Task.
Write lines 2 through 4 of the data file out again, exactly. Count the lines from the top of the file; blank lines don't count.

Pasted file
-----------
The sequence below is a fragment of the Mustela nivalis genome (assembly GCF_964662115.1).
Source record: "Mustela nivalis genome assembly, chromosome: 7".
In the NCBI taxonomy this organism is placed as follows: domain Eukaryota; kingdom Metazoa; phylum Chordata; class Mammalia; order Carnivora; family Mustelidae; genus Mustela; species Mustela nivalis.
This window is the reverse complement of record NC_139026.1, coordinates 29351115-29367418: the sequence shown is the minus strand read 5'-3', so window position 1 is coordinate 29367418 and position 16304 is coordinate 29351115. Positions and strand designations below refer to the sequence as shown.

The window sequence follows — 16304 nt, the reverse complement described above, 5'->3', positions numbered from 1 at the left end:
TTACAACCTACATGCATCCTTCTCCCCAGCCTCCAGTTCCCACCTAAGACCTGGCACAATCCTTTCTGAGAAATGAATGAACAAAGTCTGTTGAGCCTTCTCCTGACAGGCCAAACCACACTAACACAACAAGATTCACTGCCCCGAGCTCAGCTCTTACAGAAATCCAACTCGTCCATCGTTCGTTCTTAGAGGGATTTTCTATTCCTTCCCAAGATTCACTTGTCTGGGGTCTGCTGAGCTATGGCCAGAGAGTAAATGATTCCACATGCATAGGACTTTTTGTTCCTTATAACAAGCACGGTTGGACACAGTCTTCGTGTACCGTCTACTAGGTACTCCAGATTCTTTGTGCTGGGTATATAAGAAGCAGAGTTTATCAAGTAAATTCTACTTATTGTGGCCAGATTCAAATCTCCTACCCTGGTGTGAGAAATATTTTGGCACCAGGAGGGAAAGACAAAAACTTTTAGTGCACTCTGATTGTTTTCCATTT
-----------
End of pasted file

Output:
Source record: "Mustela nivalis genome assembly, chromosome: 7".
In the NCBI taxonomy this organism is placed as follows: domain Eukaryota; kingdom Metazoa; phylum Chordata; class Mammalia; order Carnivora; family Mustelidae; genus Mustela; species Mustela nivalis.
This window is the reverse complement of record NC_139026.1, coordinates 29351115-29367418: the sequence shown is the minus strand read 5'-3', so window position 1 is coordinate 29367418 and position 16304 is coordinate 29351115. Positions and strand designations below refer to the sequence as shown.